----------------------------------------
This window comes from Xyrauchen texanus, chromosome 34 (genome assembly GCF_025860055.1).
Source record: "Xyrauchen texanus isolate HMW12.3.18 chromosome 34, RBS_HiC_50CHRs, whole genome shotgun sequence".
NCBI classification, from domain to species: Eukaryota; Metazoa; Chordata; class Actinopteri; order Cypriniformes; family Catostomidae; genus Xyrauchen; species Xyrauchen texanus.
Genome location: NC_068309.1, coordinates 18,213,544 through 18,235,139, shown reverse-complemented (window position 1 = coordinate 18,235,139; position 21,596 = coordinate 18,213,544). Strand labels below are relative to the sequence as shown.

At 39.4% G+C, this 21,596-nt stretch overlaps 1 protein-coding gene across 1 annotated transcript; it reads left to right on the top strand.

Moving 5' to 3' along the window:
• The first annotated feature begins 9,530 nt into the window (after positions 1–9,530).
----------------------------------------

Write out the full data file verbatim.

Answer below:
This window comes from Xyrauchen texanus, chromosome 34 (genome assembly GCF_025860055.1).
Source record: "Xyrauchen texanus isolate HMW12.3.18 chromosome 34, RBS_HiC_50CHRs, whole genome shotgun sequence".
NCBI classification, from domain to species: Eukaryota; Metazoa; Chordata; class Actinopteri; order Cypriniformes; family Catostomidae; genus Xyrauchen; species Xyrauchen texanus.
Genome location: NC_068309.1, coordinates 18,213,544 through 18,235,139, shown reverse-complemented (window position 1 = coordinate 18,235,139; position 21,596 = coordinate 18,213,544). Strand labels below are relative to the sequence as shown.

At 39.4% G+C, this 21,596-nt stretch overlaps 1 protein-coding gene across 1 annotated transcript; it reads left to right on the top strand.

Moving 5' to 3' along the window:
• The first annotated feature begins 9,530 nt into the window (after positions 1–9,530).